Here is an announcement of the Population Environment Research Network’s (PERN) upcoming cyberseminar to be titled “Bringing the Population-Sustainable Development Debate to a Higher Level”. You can sign up to participate in this cyberseminar, which will take place from May 7th to May 14th. See: http://www.populationenvironmentresearch.org/seminars.jsp
PERN Cyberseminar on “Bringing the Population-Sustainable Development Debate to a Higher Level”
In anticipation of Rio+20, PERN is pleased to announce a cyberseminar entitled “Bringing the Population-Sustainable Development Debate to a Higher Level”, from 7-14 May 2012, organized jointly with IIASA in Laxenburg, Austria, and The Royal Society in London, UK.
This cyberseminar brings together two allied efforts to bring population considerations into the debate at the United Nations Conference on Sustainable Development to be held in Rio in June (Rio+20). In the one, a global forum of experts met under UNFPA sponsorship in late November at IIASA in Austria to bring data and research to bear on these higher-level population relationships. Under the broader umbrella of the Wittgenstein Centre for Demography and Global Human Capital, their summary document, the Laxenburg Declaration on Population and Sustainable Development, was announced in a 24 February 2012 letter in Science magazine. In the other, The Royal Society’s expert international working group, chaired by Nobel Laureate Sir John Sulston FRS, oversaw a study which resulted in a major report, People and the Planet, which will be released on 26 April 2012. They conducted a wide-ranging evidence gathering exercise involving meetings with government, industry, academia, and intergovernmental and non-governmental organizations in the UK and overseas, as well as an open public call for evidence.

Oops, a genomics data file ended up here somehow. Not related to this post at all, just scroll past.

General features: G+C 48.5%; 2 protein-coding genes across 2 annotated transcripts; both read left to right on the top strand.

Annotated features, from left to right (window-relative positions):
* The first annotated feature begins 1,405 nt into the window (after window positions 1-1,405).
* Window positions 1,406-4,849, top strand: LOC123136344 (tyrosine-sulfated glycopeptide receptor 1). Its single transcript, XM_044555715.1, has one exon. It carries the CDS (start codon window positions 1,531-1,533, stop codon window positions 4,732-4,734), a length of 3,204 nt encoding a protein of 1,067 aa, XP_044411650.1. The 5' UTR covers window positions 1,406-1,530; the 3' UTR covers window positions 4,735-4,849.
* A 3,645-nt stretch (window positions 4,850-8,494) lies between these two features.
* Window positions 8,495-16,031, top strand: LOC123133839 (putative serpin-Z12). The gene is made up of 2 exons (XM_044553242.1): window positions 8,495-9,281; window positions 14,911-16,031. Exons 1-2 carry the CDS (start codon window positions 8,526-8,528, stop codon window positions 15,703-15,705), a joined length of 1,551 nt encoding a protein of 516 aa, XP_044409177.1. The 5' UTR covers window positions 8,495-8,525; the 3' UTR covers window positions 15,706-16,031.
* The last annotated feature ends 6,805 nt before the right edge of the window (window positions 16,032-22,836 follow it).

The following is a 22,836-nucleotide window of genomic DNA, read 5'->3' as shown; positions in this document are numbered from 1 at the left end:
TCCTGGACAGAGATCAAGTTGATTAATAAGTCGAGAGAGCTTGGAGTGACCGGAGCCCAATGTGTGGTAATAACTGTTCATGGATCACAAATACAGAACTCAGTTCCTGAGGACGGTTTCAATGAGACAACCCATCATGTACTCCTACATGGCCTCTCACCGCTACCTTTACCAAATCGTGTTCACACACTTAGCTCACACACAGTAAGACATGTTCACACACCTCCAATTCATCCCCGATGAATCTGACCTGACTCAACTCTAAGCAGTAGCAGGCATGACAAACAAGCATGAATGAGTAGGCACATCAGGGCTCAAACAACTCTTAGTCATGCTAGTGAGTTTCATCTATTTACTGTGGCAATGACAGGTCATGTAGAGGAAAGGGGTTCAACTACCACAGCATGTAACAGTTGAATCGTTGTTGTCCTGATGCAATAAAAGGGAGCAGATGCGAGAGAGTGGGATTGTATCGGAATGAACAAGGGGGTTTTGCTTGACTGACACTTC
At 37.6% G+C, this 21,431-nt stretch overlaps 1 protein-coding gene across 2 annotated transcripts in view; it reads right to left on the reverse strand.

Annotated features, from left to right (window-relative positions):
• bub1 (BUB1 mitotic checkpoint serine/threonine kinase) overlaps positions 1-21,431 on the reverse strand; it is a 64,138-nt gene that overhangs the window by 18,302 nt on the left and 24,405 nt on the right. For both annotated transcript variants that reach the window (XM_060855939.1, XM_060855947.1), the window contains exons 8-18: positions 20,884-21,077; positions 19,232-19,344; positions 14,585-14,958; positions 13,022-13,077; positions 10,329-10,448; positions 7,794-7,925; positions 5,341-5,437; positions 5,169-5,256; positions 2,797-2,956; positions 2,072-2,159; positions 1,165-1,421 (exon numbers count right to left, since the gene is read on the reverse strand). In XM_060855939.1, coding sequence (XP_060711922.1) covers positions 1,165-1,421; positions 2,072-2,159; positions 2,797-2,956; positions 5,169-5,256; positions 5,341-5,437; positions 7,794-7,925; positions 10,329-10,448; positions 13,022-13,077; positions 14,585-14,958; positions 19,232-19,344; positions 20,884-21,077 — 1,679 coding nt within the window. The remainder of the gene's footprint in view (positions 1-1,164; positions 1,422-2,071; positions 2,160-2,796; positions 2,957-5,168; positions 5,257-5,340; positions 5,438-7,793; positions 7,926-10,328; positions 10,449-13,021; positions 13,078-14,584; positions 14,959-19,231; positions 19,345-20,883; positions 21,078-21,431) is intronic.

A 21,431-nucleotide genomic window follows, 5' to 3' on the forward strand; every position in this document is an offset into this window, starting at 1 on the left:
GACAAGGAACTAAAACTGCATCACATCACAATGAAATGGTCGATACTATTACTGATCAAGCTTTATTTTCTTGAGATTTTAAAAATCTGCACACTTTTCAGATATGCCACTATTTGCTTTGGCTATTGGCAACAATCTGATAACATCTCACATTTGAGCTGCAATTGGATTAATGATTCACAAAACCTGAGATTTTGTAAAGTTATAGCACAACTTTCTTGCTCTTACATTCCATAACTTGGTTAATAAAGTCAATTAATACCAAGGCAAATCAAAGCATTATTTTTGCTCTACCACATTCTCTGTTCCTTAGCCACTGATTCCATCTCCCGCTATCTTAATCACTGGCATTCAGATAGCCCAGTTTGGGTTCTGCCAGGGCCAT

In this cyberseminar we will draw on both documents. It takes as a premise that population matters are important in considerations of sustainable development (SD). Yet, the framing of the discussion has tended to be Malthusian, with a focus on population size and growth rates and a policy emphasis on efforts to curb population growth rates.
The size of populations, though, is only one dimension of their characteristics that matter for SD prospects. Research indicates that size is usually not even the most important dimension. Other dimensions-among them age distribution, household composition, place of residence, migratory and consumption patterns, gender considerations, and educational structure-have arguably more important and more predictable implications for people’s ability and willingness to engage in mitigation of environmental challenges, their effectiveness in adapting to such challenges, and their success in developing and adopting new approaches and technologies across the spectrum of daily life.
Through this cyberseminar, researchers and policymakers from around the world can add their perspectives-their readings of the scientific evidence and its policy implications-to those of their colleagues who met at IIASA and who contributed to People and the Planet report. Some of the IIASA and The Royal Society study experts will be back as active participants during the seminar week.